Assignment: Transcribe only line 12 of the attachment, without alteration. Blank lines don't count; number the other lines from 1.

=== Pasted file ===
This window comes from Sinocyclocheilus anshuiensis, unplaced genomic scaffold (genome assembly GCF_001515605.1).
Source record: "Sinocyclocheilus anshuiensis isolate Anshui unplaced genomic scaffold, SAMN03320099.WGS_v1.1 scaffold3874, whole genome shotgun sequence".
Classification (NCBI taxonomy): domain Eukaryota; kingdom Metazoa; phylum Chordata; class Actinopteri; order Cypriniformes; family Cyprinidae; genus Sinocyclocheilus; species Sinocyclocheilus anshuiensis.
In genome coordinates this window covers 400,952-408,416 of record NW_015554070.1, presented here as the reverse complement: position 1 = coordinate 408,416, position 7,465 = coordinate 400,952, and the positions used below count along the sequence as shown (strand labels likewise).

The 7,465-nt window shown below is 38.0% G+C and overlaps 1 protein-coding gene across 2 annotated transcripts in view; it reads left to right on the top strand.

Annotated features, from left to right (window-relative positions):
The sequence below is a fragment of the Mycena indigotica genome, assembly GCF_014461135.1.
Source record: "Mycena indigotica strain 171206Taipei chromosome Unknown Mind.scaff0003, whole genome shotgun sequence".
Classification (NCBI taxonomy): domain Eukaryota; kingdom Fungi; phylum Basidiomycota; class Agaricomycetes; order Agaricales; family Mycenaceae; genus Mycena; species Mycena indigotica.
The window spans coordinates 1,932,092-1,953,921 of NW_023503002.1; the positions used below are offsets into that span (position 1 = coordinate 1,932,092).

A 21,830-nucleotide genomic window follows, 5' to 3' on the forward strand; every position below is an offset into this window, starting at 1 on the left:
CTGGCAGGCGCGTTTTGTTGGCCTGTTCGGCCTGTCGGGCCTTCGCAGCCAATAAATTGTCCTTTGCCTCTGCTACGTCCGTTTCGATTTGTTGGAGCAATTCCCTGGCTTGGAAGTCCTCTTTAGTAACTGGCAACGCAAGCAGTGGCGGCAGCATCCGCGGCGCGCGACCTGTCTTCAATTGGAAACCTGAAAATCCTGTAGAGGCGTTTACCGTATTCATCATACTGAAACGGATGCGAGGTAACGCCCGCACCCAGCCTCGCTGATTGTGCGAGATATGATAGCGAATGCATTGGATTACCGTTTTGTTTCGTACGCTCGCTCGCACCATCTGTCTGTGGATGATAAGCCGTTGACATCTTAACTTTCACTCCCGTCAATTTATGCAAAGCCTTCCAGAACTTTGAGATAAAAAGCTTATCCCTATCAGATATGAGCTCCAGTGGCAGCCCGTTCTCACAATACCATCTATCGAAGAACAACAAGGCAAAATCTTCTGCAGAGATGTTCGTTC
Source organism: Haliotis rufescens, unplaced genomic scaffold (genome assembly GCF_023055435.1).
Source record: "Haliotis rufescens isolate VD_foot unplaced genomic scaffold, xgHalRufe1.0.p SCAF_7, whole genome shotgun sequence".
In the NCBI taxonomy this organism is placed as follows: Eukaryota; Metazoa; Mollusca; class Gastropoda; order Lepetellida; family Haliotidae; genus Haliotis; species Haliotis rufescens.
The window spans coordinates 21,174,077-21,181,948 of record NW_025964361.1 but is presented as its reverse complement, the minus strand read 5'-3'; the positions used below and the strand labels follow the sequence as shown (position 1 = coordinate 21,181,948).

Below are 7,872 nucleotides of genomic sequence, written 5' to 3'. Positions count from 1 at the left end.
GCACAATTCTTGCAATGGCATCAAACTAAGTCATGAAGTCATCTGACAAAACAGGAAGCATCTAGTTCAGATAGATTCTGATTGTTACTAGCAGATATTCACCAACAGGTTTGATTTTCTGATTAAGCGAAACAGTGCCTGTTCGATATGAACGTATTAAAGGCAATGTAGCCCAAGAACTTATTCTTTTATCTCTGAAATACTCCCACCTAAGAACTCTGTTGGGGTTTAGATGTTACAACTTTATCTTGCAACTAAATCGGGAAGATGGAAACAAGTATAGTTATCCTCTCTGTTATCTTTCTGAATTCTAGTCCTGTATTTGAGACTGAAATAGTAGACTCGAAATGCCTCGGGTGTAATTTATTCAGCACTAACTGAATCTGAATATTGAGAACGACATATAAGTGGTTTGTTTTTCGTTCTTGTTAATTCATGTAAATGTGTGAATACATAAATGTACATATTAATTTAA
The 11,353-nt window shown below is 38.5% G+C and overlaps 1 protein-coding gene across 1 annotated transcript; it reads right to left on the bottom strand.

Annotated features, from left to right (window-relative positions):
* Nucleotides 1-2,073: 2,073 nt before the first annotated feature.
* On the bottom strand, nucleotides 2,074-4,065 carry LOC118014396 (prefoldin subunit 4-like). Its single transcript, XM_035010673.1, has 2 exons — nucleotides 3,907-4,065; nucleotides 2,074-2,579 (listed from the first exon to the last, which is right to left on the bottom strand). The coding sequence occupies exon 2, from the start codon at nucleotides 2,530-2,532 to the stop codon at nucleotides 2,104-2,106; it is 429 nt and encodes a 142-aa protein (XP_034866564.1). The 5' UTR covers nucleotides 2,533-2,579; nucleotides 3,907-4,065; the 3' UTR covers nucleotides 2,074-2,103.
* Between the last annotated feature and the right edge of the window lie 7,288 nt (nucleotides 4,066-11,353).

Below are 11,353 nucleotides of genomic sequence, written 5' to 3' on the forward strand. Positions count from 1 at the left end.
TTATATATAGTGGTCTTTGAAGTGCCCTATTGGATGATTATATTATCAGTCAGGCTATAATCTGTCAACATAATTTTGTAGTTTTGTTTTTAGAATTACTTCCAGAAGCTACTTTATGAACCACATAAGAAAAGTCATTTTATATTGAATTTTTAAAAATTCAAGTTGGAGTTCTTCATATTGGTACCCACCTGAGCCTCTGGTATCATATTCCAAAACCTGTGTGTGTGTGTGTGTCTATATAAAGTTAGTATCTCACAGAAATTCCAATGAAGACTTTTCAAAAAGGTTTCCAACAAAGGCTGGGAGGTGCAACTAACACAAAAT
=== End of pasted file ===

CTGGCAGGCGCGTTTTGTTGGCCTGTTCGGCCTGTCGGGCCTTCGCAGCCAATAAATTGTCCTTTGCCTCTGCTACGTCCGTTTCGATTTGTTGGAGCAATTCCCTGGCTTGGAAGTCCTCTTTAGTAACTGGCAACGCAAGCAGTGGCGGCAGCATCCGCGGCGCGCGACCTGTCTTCAATTGGAAACCTGAAAATCCTGTAGAGGCGTTTACCGTATTCATCATACTGAAACGGATGCGAGGTAACGCCCGCACCCAGCCTCGCTGATTGTGCGAGATATGATAGCGAATGCATTGGATTACCGTTTTGTTTCGTACGCTCGCTCGCACCATCTGTCTGTGGATGATAAGCCGTTGACATCTTAACTTTCACTCCCGTCAATTTATGCAAAGCCTTCCAGAACTTTGAGATAAAAAGCTTATCCCTATCAGATATGAGCTCCAGTGGCAGCCCGTTCTCACAATACCATCTATCGAAGAACAACAAGGCAAAATCTTCTGCAGAGATGTTCGTTC